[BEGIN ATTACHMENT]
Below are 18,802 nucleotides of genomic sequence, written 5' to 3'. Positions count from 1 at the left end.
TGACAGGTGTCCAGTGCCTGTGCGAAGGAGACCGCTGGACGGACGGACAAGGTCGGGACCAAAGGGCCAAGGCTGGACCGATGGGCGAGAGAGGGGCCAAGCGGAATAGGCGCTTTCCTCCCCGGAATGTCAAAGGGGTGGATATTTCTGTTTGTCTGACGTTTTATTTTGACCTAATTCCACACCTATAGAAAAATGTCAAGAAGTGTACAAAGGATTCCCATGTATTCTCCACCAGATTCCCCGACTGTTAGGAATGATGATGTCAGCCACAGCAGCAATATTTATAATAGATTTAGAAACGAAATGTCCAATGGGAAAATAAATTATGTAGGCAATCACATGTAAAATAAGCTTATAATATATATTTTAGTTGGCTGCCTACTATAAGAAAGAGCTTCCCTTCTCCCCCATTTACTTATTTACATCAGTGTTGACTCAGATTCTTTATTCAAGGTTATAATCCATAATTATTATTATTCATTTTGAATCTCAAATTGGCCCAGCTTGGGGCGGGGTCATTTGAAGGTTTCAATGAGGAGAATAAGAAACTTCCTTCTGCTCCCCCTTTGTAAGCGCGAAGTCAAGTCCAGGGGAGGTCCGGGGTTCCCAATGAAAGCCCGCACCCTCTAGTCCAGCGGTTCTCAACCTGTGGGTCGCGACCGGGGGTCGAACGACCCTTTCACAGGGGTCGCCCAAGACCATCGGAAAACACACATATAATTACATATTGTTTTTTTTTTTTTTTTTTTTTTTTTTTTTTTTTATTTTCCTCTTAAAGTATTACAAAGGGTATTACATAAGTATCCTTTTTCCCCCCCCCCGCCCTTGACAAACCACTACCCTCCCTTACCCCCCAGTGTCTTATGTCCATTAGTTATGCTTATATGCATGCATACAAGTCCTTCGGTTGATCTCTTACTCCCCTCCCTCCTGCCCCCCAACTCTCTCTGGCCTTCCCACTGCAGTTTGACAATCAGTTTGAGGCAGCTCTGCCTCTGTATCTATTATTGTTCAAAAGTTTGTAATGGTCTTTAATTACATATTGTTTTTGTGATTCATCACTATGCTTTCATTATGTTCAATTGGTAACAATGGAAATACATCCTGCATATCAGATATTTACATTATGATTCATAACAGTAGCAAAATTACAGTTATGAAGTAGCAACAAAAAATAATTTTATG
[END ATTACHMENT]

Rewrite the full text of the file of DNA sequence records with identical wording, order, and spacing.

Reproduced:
Below are 18,802 nucleotides of genomic sequence, written 5' to 3'. Positions count from 1 at the left end.
TGACAGGTGTCCAGTGCCTGTGCGAAGGAGACCGCTGGACGGACGGACAAGGTCGGGACCAAAGGGCCAAGGCTGGACCGATGGGCGAGAGAGGGGCCAAGCGGAATAGGCGCTTTCCTCCCCGGAATGTCAAAGGGGTGGATATTTCTGTTTGTCTGACGTTTTATTTTGACCTAATTCCACACCTATAGAAAAATGTCAAGAAGTGTACAAAGGATTCCCATGTATTCTCCACCAGATTCCCCGACTGTTAGGAATGATGATGTCAGCCACAGCAGCAATATTTATAATAGATTTAGAAACGAAATGTCCAATGGGAAAATAAATTATGTAGGCAATCACATGTAAAATAAGCTTATAATATATATTTTAGTTGGCTGCCTACTATAAGAAAGAGCTTCCCTTCTCCCCCATTTACTTATTTACATCAGTGTTGACTCAGATTCTTTATTCAAGGTTATAATCCATAATTATTATTATTCATTTTGAATCTCAAATTGGCCCAGCTTGGGGCGGGGTCATTTGAAGGTTTCAATGAGGAGAATAAGAAACTTCCTTCTGCTCCCCCTTTGTAAGCGCGAAGTCAAGTCCAGGGGAGGTCCGGGGTTCCCAATGAAAGCCCGCACCCTCTAGTCCAGCGGTTCTCAACCTGTGGGTCGCGACCGGGGGTCGAACGACCCTTTCACAGGGGTCGCCCAAGACCATCGGAAAACACACATATAATTACATATTGTTTTTTTTTTTTTTTTTTTTTTTTTTTTTTTTTATTTTCCTCTTAAAGTATTACAAAGGGTATTACATAAGTATCCTTTTTCCCCCCCCCCGCCCTTGACAAACCACTACCCTCCCTTACCCCCCAGTGTCTTATGTCCATTAGTTATGCTTATATGCATGCATACAAGTCCTTCGGTTGATCTCTTACTCCCCTCCCTCCTGCCCCCCAACTCTCTCTGGCCTTCCCACTGCAGTTTGACAATCAGTTTGAGGCAGCTCTGCCTCTGTATCTATTATTGTTCAAAAGTTTGTAATGGTCTTTAATTACATATTGTTTTTGTGATTCATCACTATGCTTTCATTATGTTCAATTGGTAACAATGGAAATACATCCTGCATATCAGATATTTACATTATGATTCATAACAGTAGCAAAATTACAGTTATGAAGTAGCAACAAAAAATAATTTTATG